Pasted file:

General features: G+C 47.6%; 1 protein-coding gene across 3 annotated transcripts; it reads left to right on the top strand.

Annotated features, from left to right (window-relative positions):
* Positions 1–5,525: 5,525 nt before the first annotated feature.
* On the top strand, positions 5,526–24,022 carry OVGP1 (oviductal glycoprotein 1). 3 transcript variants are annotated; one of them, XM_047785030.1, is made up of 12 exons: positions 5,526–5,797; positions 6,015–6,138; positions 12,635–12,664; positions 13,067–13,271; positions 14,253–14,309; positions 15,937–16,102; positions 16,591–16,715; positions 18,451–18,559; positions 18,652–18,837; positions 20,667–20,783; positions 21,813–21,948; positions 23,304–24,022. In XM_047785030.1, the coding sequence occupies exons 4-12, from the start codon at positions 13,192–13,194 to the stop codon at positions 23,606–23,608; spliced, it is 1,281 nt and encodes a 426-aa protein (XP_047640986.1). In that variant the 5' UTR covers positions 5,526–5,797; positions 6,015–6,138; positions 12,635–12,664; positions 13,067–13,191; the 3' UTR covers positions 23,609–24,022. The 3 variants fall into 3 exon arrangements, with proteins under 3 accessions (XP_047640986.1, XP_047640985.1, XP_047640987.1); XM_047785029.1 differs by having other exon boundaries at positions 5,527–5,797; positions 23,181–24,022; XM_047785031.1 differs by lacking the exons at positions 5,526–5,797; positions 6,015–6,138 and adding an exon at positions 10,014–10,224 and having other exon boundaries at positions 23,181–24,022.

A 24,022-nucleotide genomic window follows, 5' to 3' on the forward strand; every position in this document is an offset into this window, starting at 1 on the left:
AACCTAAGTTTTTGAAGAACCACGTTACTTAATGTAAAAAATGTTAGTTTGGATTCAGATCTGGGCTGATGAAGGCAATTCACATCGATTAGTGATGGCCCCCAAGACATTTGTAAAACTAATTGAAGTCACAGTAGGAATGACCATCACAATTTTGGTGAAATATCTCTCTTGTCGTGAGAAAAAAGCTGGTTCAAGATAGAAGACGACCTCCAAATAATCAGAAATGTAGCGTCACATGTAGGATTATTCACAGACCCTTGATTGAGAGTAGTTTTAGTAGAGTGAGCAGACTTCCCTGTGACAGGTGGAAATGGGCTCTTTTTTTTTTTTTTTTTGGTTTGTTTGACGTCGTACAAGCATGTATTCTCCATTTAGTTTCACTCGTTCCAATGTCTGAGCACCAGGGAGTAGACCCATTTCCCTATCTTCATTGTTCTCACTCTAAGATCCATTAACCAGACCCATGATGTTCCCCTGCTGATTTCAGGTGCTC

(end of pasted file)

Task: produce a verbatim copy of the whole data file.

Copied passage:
General features: G+C 47.6%; 1 protein-coding gene across 3 annotated transcripts; it reads left to right on the top strand.

Annotated features, from left to right (window-relative positions):
* Positions 1–5,525: 5,525 nt before the first annotated feature.
* On the top strand, positions 5,526–24,022 carry OVGP1 (oviductal glycoprotein 1). 3 transcript variants are annotated; one of them, XM_047785030.1, is made up of 12 exons: positions 5,526–5,797; positions 6,015–6,138; positions 12,635–12,664; positions 13,067–13,271; positions 14,253–14,309; positions 15,937–16,102; positions 16,591–16,715; positions 18,451–18,559; positions 18,652–18,837; positions 20,667–20,783; positions 21,813–21,948; positions 23,304–24,022. In XM_047785030.1, the coding sequence occupies exons 4-12, from the start codon at positions 13,192–13,194 to the stop codon at positions 23,606–23,608; spliced, it is 1,281 nt and encodes a 426-aa protein (XP_047640986.1). In that variant the 5' UTR covers positions 5,526–5,797; positions 6,015–6,138; positions 12,635–12,664; positions 13,067–13,191; the 3' UTR covers positions 23,609–24,022. The 3 variants fall into 3 exon arrangements, with proteins under 3 accessions (XP_047640986.1, XP_047640985.1, XP_047640987.1); XM_047785029.1 differs by having other exon boundaries at positions 5,527–5,797; positions 23,181–24,022; XM_047785031.1 differs by lacking the exons at positions 5,526–5,797; positions 6,015–6,138 and adding an exon at positions 10,014–10,224 and having other exon boundaries at positions 23,181–24,022.

A 24,022-nucleotide genomic window follows, 5' to 3' on the forward strand; every position in this document is an offset into this window, starting at 1 on the left:
AACCTAAGTTTTTGAAGAACCACGTTACTTAATGTAAAAAATGTTAGTTTGGATTCAGATCTGGGCTGATGAAGGCAATTCACATCGATTAGTGATGGCCCCCAAGACATTTGTAAAACTAATTGAAGTCACAGTAGGAATGACCATCACAATTTTGGTGAAATATCTCTCTTGTCGTGAGAAAAAAGCTGGTTCAAGATAGAAGACGACCTCCAAATAATCAGAAATGTAGCGTCACATGTAGGATTATTCACAGACCCTTGATTGAGAGTAGTTTTAGTAGAGTGAGCAGACTTCCCTGTGACAGGTGGAAATGGGCTCTTTTTTTTTTTTTTTTTGGTTTGTTTGACGTCGTACAAGCATGTATTCTCCATTTAGTTTCACTCGTTCCAATGTCTGAGCACCAGGGAGTAGACCCATTTCCCTATCTTCATTGTTCTCACTCTAAGATCCATTAACCAGACCCATGATGTTCCCCTGCTGATTTCAGGTGCTC